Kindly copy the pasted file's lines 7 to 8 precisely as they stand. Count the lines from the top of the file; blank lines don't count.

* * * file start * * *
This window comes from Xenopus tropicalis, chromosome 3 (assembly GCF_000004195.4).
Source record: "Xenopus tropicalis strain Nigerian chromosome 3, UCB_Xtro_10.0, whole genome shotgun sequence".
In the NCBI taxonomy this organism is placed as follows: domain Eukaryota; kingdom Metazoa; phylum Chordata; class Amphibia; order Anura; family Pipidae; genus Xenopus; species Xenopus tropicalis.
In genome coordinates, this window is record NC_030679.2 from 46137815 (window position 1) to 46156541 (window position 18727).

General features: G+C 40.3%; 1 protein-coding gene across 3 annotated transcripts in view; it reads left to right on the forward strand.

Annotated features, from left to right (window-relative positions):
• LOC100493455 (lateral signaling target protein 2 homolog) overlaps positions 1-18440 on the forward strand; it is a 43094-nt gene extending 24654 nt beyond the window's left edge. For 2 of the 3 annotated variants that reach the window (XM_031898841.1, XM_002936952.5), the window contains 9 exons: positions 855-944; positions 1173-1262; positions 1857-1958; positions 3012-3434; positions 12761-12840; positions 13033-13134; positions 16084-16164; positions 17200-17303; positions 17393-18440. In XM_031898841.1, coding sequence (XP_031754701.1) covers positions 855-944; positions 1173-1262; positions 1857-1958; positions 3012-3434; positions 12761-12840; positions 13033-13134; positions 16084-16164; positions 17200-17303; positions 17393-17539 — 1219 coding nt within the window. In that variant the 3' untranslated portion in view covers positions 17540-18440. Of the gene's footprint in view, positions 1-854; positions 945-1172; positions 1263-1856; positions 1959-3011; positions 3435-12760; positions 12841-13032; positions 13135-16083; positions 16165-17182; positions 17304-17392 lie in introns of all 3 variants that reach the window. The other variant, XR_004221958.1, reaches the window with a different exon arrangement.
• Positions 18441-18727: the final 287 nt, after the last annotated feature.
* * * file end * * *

• LOC100493455 (lateral signaling target protein 2 homolog) overlaps positions 1-18440 on the forward strand; it is a 43094-nt gene extending 24654 nt beyond the window's left edge. For 2 of the 3 annotated variants that reach the window (XM_031898841.1, XM_002936952.5), the window contains 9 exons: positions 855-944; positions 1173-1262; positions 1857-1958; positions 3012-3434; positions 12761-12840; positions 13033-13134; positions 16084-16164; positions 17200-17303; positions 17393-18440. In XM_031898841.1, coding sequence (XP_031754701.1) covers positions 855-944; positions 1173-1262; positions 1857-1958; positions 3012-3434; positions 12761-12840; positions 13033-13134; positions 16084-16164; positions 17200-17303; positions 17393-17539 — 1219 coding nt within the window. In that variant the 3' untranslated portion in view covers positions 17540-18440. Of the gene's footprint in view, positions 1-854; positions 945-1172; positions 1263-1856; positions 1959-3011; positions 3435-12760; positions 12841-13032; positions 13135-16083; positions 16165-17182; positions 17304-17392 lie in introns of all 3 variants that reach the window. The other variant, XR_004221958.1, reaches the window with a different exon arrangement.
• Positions 18441-18727: the final 287 nt, after the last annotated feature.